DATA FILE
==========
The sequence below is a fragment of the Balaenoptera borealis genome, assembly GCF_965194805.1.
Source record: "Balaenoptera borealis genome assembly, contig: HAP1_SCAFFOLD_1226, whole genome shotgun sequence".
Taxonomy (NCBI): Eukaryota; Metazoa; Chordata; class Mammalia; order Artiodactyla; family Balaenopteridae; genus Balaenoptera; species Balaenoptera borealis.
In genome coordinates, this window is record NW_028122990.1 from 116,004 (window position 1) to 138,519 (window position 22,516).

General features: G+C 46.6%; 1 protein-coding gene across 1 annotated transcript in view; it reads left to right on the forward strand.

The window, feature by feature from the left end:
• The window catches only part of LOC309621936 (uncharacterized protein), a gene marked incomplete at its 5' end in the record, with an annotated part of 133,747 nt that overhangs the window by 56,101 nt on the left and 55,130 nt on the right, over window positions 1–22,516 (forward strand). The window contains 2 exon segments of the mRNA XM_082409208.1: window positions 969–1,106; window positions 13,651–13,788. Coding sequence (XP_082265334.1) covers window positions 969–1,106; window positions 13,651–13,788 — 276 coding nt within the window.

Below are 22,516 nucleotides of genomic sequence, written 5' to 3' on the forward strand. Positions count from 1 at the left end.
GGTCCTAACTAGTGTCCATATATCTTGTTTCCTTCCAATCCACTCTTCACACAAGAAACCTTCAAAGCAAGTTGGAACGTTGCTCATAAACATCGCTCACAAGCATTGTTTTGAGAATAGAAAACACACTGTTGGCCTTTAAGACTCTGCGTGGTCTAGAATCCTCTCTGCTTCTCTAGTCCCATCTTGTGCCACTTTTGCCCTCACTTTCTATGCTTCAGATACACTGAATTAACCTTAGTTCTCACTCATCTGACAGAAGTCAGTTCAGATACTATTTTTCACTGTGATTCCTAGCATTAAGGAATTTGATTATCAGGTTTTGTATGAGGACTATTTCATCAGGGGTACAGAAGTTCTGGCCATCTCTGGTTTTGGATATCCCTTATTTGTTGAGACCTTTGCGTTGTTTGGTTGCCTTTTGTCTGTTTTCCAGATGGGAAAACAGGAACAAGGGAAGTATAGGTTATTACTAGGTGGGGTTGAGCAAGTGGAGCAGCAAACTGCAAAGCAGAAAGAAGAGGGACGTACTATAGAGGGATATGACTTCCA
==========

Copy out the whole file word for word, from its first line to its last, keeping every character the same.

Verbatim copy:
The sequence below is a fragment of the Balaenoptera borealis genome, assembly GCF_965194805.1.
Source record: "Balaenoptera borealis genome assembly, contig: HAP1_SCAFFOLD_1226, whole genome shotgun sequence".
Taxonomy (NCBI): Eukaryota; Metazoa; Chordata; class Mammalia; order Artiodactyla; family Balaenopteridae; genus Balaenoptera; species Balaenoptera borealis.
In genome coordinates, this window is record NW_028122990.1 from 116,004 (window position 1) to 138,519 (window position 22,516).

General features: G+C 46.6%; 1 protein-coding gene across 1 annotated transcript in view; it reads left to right on the forward strand.

The window, feature by feature from the left end:
• The window catches only part of LOC309621936 (uncharacterized protein), a gene marked incomplete at its 5' end in the record, with an annotated part of 133,747 nt that overhangs the window by 56,101 nt on the left and 55,130 nt on the right, over window positions 1–22,516 (forward strand). The window contains 2 exon segments of the mRNA XM_082409208.1: window positions 969–1,106; window positions 13,651–13,788. Coding sequence (XP_082265334.1) covers window positions 969–1,106; window positions 13,651–13,788 — 276 coding nt within the window.

Below are 22,516 nucleotides of genomic sequence, written 5' to 3' on the forward strand. Positions count from 1 at the left end.
GGTCCTAACTAGTGTCCATATATCTTGTTTCCTTCCAATCCACTCTTCACACAAGAAACCTTCAAAGCAAGTTGGAACGTTGCTCATAAACATCGCTCACAAGCATTGTTTTGAGAATAGAAAACACACTGTTGGCCTTTAAGACTCTGCGTGGTCTAGAATCCTCTCTGCTTCTCTAGTCCCATCTTGTGCCACTTTTGCCCTCACTTTCTATGCTTCAGATACACTGAATTAACCTTAGTTCTCACTCATCTGACAGAAGTCAGTTCAGATACTATTTTTCACTGTGATTCCTAGCATTAAGGAATTTGATTATCAGGTTTTGTATGAGGACTATTTCATCAGGGGTACAGAAGTTCTGGCCATCTCTGGTTTTGGATATCCCTTATTTGTTGAGACCTTTGCGTTGTTTGGTTGCCTTTTGTCTGTTTTCCAGATGGGAAAACAGGAACAAGGGAAGTATAGGTTATTACTAGGTGGGGTTGAGCAAGTGGAGCAGCAAACTGCAAAGCAGAAAGAAGAGGGACGTACTATAGAGGGATATGACTTCCA